Sunday, November 06, 2016

The Prisoner of Sex (1971)

It's fair to say this is one place where Norman Mailer really steps in it. The wide-scale rejection has been reasonably complete: the book is out of print, and used copies command low prices. At this writing it can be had for 25 cents plus postage. As someone sympathetic to Mailer—not so much for all his ideas as for his commitment to writing, and his abilities—I want to plead circumstances. Written in 1970, the year after he separated from his fourth wife, "women's liberation" was just then surging into popular consciousness, the place where Mailer made his living. The unfortunate result is this book, which adopts an unrelenting mocking tone. He seethes with a rage out of all proportion, giant and petty all at once. Here, for one thing, is where he obviously makes a point of using the word "lady" rather than "woman." And here is where some of his strangest ideas come to the fore, such as arguing masturbation as a kind of mortal sin against the soul. He veers dangerously close to Todd Akin territory, who, remember, told us in 2012, "If it's a legitimate rape, the female body has ways to try to shut that whole thing down"—"that whole thing" meaning pregnancy. Mailer dresses it up in his high-flown language, but take away the metaphorical conceits (which I tend to allow him for the poetry) and it's pretty much where you're at when he's on the sweet mystery of life. He spends most of this short book (at least it's short) in a one-sided boxing match with Kate Millet and her book Sexual Politics, though other key figures of the time are also arraigned at the dock, including Gloria Steinem, Bella Abzug, and Germaine Greer. He may or may not expose some shabby work on Millet's part here and there, and he makes a spirited defense of Henry Miller, a writer I've never connected with. He may be even more interesting here on D.H. Lawrence. But they are only excursions he goes on, as Mailer mainly struggles with women and their place. Mostly he seems to be working out his own unpleasant psychological issues, ambivalent feelings about his mother and such, without appearing to have a shred of self-awareness. Thus, it's often just embarrassing, with admixtures of aggravation. Mailer is of my father's generation, though he's not much like my Dad. I do see some commonalities: the sense of losing their marriages a little from the changes to fundamentals they had absorbed entirely, mostly about (not surprisingly) race, gender, and sexuality. So here is Mailer trying to let it all hang out, just let it rip as usual, but he keeps tripping over increasingly ludicrous assumptions, such as that the purpose of women is to bear children—the single purpose, if it has to be reduced to that. He's opposed to contraception too, on ridiculous poetical grounds, similar to his problem with masturbation: the tragedy of all those wriggling wasted sperm cells that could be impregnating eggs. Mailer and this book are a real ugly mess, in short, but interesting in their way, like the mythical geek at the traveling carnival. File this under I read it so you don't have to.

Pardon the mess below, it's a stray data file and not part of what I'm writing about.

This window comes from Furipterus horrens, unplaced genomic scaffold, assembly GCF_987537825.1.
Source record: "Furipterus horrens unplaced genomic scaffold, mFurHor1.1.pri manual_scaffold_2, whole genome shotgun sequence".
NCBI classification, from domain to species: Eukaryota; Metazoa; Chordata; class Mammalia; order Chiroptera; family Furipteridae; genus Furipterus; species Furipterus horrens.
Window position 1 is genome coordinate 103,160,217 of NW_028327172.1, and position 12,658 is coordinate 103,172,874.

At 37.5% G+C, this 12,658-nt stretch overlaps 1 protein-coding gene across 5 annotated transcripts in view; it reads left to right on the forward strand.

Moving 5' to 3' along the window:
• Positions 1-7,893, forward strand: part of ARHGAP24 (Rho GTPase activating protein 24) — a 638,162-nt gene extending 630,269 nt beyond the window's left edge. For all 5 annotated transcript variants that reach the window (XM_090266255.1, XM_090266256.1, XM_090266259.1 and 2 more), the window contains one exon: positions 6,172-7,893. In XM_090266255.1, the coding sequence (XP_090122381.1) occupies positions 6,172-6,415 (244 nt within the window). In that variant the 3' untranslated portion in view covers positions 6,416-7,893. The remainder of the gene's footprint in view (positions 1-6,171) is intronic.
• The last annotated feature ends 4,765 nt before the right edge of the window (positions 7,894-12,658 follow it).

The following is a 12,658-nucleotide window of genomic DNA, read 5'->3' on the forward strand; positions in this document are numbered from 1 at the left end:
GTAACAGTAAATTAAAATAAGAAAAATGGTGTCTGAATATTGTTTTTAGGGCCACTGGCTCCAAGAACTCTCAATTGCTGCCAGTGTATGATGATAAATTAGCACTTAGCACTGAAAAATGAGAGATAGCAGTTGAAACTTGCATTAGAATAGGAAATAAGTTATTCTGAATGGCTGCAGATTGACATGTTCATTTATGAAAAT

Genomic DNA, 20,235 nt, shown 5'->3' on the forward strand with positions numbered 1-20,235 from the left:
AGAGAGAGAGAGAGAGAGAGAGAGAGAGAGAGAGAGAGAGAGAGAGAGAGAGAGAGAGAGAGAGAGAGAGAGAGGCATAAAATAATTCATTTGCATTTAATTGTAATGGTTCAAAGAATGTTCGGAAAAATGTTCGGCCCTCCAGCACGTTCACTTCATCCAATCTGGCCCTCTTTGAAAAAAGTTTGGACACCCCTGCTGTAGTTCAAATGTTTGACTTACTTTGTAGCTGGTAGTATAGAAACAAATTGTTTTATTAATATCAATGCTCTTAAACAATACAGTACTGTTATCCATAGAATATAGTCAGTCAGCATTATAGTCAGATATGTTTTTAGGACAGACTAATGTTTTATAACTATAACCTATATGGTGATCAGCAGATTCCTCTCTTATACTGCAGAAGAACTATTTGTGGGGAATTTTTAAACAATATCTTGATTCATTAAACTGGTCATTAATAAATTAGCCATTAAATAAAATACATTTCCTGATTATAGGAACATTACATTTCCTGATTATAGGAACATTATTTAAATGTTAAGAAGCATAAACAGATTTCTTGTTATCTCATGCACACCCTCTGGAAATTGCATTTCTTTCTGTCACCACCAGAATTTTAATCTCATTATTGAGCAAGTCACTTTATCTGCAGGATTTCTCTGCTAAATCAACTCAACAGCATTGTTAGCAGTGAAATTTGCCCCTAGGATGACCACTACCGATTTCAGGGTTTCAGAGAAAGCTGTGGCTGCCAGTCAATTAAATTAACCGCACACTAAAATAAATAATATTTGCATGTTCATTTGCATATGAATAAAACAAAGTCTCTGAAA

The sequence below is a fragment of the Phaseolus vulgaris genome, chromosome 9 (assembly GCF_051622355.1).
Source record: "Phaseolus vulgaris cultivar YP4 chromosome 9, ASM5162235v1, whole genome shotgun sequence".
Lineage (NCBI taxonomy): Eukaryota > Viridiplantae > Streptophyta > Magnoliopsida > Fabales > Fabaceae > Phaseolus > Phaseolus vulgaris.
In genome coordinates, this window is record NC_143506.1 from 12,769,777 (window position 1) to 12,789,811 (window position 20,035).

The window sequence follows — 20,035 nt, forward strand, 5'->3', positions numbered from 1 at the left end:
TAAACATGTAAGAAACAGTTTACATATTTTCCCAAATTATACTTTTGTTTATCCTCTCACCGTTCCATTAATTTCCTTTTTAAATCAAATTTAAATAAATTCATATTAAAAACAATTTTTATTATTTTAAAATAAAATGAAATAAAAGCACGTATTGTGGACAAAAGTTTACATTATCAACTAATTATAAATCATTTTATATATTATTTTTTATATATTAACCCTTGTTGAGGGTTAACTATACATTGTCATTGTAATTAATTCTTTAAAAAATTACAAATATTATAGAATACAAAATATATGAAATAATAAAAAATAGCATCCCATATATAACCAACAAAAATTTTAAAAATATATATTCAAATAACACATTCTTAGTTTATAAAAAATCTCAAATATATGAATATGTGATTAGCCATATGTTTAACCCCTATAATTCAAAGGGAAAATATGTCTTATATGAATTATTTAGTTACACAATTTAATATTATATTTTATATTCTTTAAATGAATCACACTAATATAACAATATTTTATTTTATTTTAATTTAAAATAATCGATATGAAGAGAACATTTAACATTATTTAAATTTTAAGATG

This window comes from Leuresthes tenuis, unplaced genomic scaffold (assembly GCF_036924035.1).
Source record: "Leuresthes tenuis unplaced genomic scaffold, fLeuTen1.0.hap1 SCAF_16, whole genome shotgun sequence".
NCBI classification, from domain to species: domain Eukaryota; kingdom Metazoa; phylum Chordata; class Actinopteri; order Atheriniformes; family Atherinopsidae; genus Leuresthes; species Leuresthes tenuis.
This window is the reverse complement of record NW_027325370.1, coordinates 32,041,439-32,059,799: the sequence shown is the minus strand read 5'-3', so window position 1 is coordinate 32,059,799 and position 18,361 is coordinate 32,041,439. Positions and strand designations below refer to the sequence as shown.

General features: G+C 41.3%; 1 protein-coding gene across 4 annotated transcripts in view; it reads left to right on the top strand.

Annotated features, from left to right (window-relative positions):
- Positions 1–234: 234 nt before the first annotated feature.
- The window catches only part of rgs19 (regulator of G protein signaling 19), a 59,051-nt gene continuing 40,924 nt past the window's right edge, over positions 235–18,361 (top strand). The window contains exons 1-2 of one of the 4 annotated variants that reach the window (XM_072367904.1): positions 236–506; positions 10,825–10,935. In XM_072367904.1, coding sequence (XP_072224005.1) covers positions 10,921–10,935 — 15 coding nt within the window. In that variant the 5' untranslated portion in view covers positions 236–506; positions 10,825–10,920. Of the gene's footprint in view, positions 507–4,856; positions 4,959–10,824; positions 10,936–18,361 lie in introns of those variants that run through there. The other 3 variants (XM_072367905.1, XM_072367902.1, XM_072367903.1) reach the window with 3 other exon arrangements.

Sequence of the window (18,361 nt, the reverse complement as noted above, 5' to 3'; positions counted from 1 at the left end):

In case it's not at the library.


  1. Hi, Jeff, I believe I've written to you before that my senior thesis in English at Earlham in 1968 was a study of five Jewish-American novelists prominent at the time, including Mailer. For a few years after I completed the thesis, I tried to keep up with each writer's subsequent books, and I'm pretty sure I read "The Prisoner of Sex" when it was new, but it evidently didn't impress me, as I don't remember much of anything about it now; thanks to your review, I won't have to read it again to find out. I think that the arrival of women's liberation in the '60s was a surprise to a lot of American males, me included, as we'd been brought up (or in Mailer's case, had already lived it as an adult) with the idea that men and women had different roles, almost as a kind of natural order. Once I realized from the feminist revolt that patriarchy could be overturned, I was on board, but Mailer went the other direction, undercutting the general liberalism of his politics.

    As luck would have it, my current learning-in-retirement course here in Cincinnati is a term-long study of Ernest Hemingway's "The Sun Also Rises", the first time I've been back to the book since college, and we've had extensive discussions in class as to whether Hemingway was anti-Semitic, because of the continual negative comments by narrator Jake Barnes and his friends about the Jewishness of the character Robert Cohn. Hemingway describes Cohn as a champion boxer at Princeton, skilled in literary matters, attractive to women, all the attributes that Jake and his fraternity-brothers-of-The-Code ostensibly admire, but somehow they don't count when they're exemplified by a Jew. One theme of our course discussions has been that anti-Semitism was more or less routine in our society in the '20s, but that Hemingway overdid it a bit in his novel anyway. Hemingway was an enormously popular writer in the America of the late '30s and early '40s, right at the time Mailer was attending high school and then university. I've thought ever since my original studies of Mailer that he must have been affected by reading Hemingway then, admiring him and wanting to emulate that real-man macho lifestyle, yet always haunted by the Jews-not-welcome spectre of Robert Cohn. I think that early mixed message from Papa H. explains the origin of some of Mailer's masculine-to-a-fault behavior over the years, including the cranky goofiness of "The Prisoner of Sex". Mailer was married six times, and fathered eight children among five of his wives, as though his potency required constant verification, with his idol Hemingway's antipathy toward Robert Cohn always hanging over the bedrooms of his life. -- Richard Riegel

  2. Interesting post and comment. Thanks.